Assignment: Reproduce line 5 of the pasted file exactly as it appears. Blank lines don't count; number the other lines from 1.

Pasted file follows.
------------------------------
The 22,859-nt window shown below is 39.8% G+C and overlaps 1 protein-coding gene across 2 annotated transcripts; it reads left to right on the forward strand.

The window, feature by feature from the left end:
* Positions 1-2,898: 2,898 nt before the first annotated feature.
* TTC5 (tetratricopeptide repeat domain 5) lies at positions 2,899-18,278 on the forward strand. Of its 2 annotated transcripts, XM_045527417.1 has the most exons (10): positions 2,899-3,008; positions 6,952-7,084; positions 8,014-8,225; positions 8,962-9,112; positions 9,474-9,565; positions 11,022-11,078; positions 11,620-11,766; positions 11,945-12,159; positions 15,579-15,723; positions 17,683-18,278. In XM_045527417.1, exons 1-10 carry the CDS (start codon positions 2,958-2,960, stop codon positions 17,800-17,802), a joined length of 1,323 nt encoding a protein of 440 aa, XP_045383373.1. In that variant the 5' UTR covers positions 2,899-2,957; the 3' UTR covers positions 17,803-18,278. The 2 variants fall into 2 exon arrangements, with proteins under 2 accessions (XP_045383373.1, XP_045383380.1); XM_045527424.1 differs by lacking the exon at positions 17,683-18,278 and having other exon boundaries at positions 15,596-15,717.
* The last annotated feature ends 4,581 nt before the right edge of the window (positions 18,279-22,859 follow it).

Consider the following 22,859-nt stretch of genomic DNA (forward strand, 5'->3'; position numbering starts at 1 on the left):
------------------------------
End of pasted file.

* The last annotated feature ends 4,581 nt before the right edge of the window (positions 18,279-22,859 follow it).